Humane Society gets satellite shelter for Georgiana stray dogs
Published 11:44 pm Friday, November 10, 2017
The City of Georgiana is getting some welcome assistance from the Butler County Humane Society in their efforts to combat the town’s long-standing issues with stray dogs. BCHS members learned about the exciting new development at Wednesday’s regular monthly meeting.
“Carlton Cook, who is the new police chief of Georgiana, is really cracking down on the stray dog population in town. He will be strictly enforcing the leash law which is already on the books,” says Kimberly Matthews, vice-president of the BCHS and herself a Georgiana resident.
The proof of Cook’s determination to alleviate the city’s issues with strays can be seen in the number of canines already taken off the streets in recent days—19, with still more to be captured.
“The problem is our city/county shelter here in Greenville can only handle so many animals, and the situation can be overwhelming for our animal control officers,” says Matthews.
The solution? This week the BCHS is ordering four 10×10 portable pens with heavy-duty reinforcements to loan to the south Butler County city. The four pens will be installed in Georgiana on a concrete pad formerly used for washing the city’s fire trucks to serve as a temporary holding facility for stray animals.
“This location is great—the pens will be sheltered and there is drainage and a heavy-duty sprayer to allow the kennels to be washed out with ease. The area is also enclosed by a cyclone fence,” said Kandys Killough, BCHS president. “We will provide the food, water dishes and any supplies they may need while they are being housed by local law enforcement in south Butler County. The chief will no longer have to worry about immediately transporting the animals to the Greenville shelter and whether or not there will be room for them when he gets there.”
Once space is available in the Greenville shelter, the animals will be transferred there to await adoption/rescue commitment.
“The ladies at the shelter are thrilled this is happening and so are we,” said Killough.
More good news was shared during the meeting concerning the organization’s continued effort to decrease the county’s surplus animal population.
“We have so many stray dogs, especially mama dogs, and their puppies in the county as a whole. Often people will take the puppies to the shelter but they keep the mama dog with good intentions to get her fixed later—and it doesn’t happen and there are even more puppies,” Killough explained. “It’s just not fair to those poor mama dogs or their babies.”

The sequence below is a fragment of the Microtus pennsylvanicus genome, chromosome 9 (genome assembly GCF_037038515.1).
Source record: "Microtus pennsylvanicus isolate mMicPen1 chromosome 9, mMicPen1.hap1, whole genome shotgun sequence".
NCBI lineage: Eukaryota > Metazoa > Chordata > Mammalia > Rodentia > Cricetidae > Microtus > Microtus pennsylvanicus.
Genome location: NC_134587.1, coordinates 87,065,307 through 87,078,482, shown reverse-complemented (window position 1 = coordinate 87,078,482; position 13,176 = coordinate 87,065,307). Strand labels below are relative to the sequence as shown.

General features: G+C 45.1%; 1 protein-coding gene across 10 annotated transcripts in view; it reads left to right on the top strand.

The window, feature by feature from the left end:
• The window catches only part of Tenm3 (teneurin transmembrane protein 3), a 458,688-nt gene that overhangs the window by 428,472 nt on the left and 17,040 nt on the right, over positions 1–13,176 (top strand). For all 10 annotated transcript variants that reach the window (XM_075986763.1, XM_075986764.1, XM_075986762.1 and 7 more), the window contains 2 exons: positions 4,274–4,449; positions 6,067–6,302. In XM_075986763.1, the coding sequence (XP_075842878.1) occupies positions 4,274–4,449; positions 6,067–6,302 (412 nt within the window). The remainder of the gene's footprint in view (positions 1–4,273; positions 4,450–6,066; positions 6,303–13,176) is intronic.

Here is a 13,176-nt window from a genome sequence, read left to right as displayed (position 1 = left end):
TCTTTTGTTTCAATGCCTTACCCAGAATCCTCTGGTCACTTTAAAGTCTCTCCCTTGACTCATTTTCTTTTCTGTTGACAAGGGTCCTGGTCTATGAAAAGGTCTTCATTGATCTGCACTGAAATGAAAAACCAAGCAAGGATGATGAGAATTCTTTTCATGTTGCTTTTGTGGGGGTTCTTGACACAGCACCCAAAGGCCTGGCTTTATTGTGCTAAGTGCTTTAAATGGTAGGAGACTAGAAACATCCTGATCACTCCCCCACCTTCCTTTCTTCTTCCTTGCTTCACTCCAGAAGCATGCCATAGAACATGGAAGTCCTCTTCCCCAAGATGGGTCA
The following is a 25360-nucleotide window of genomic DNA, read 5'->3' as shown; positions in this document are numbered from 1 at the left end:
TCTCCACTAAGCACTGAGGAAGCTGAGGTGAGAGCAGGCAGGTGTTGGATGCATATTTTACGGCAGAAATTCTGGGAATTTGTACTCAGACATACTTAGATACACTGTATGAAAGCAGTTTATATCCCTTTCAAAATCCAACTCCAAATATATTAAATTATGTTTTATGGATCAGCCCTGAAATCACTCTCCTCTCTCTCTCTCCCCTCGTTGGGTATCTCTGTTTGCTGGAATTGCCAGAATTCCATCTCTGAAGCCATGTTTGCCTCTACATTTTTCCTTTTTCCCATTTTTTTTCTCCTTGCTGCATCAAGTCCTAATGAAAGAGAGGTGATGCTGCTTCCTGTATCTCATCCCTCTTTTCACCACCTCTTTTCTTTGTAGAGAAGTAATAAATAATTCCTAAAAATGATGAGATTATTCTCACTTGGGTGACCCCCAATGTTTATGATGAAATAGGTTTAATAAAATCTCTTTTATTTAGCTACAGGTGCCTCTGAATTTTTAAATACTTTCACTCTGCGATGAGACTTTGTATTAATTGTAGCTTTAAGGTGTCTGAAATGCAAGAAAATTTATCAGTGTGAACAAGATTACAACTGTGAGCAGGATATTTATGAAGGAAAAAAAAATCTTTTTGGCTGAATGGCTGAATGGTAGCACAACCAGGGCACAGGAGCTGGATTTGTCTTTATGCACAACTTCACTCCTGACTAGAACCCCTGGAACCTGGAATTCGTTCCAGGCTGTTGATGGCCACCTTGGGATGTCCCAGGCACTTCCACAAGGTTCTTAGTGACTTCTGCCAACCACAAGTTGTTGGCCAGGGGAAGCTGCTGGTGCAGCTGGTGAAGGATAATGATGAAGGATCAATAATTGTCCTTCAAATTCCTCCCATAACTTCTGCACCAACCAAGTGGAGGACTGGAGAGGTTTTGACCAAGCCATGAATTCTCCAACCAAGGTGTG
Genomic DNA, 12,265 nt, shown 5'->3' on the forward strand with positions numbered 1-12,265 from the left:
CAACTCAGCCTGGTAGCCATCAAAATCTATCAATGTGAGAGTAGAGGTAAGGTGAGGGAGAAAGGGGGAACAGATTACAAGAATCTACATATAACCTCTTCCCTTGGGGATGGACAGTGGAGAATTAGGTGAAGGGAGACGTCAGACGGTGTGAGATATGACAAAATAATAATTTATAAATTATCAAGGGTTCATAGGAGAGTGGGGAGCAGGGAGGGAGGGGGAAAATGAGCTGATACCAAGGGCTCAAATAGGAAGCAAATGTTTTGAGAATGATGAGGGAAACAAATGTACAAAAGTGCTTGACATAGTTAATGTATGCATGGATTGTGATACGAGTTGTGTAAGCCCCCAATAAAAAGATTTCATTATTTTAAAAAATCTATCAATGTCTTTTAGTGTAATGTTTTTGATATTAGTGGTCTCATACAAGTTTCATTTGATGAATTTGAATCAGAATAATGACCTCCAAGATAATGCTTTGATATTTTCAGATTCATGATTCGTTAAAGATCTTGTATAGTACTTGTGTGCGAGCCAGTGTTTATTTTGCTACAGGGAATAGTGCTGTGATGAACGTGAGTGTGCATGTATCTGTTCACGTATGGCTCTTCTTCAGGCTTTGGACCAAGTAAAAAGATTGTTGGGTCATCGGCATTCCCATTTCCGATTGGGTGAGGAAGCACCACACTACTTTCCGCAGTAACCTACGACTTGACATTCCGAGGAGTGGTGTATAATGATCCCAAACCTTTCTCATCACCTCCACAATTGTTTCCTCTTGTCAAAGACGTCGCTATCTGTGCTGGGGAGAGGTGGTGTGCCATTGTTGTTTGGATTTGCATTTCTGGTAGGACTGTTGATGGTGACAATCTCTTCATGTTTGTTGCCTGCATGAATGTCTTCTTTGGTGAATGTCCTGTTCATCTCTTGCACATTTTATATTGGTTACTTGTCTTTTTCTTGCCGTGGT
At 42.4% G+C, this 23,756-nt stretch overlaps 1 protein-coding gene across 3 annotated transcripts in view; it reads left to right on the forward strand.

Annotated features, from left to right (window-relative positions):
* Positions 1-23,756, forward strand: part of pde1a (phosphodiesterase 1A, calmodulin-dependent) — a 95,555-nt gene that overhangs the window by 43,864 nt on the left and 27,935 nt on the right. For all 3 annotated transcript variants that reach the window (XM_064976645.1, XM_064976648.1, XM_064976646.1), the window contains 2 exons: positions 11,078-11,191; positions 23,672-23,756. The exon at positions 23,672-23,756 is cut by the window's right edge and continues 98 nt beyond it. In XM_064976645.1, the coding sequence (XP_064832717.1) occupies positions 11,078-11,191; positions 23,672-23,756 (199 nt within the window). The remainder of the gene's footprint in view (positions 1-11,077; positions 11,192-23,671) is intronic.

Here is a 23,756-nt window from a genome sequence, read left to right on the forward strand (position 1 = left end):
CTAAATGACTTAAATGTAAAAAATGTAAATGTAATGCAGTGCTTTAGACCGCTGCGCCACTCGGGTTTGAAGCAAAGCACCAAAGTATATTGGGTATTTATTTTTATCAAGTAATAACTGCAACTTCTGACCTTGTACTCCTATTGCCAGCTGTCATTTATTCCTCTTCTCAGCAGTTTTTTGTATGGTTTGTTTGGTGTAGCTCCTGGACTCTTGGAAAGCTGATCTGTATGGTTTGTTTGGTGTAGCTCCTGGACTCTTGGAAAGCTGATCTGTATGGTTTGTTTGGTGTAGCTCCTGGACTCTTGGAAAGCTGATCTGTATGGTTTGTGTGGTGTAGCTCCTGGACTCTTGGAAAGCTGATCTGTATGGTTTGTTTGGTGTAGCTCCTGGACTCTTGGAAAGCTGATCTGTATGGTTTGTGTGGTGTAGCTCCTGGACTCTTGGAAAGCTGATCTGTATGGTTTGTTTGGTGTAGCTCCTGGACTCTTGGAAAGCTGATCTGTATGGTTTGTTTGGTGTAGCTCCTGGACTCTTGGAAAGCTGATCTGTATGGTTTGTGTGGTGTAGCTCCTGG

The BCHS now plans to have the animal control officers give residents the option to bring in their female dogs to have them spayed completely free of charge, with the humane society picking up the tab.
“The puppies will be taken in for adoption/rescue commitments and the mother dogs can go home with no more puppies to come from them,” said Killough. “I really believe that this will be well worth what we as an organization spend to have the female dogs spayed, in terms of reducing the number of unwanted animals in our communities.”
Killough says this option is will also be available for female cats with litters of kittens.
In other BCHS news, plans continue to fall into place for the organization of the Butler County Junior Humane Society, which will officially begin holding meetings at 10 a.m. January 13, 2018 at Killough’s Wite Road home.
“We already have sign-up sheets out at all the schools and we will be sending out waiver forms and our mission statement to all those interested before the Christmas holidays,” says Matthews. “We are looking forward to getting a humane society geared to our younger residents underway in our county. We are going to have a lot of fun and inject some youthful enthusiasm and energy into our organization.”
“These kids are the future of our humane society—it’s important to get them interested and involved now,” added Killough.
In terms of fundraisers, the BCHS will be holding a yard sale at the By-Pass Storage Units in Greenville this Saturday, Nov. 11 from 6 a.m. until noon, with “something for everyone,” said Matthews.
An announcement about the winners of the Youth T-Shirt Design Contest will be coming up by early next week, and those interested are encouraged to check the BCHS’s Facebook page.
The next regularly scheduled meeting of the Butler County Humane Society is set for Dec. 13 at 1 p.m. at the Camellia City Bakery in downtown Greenville.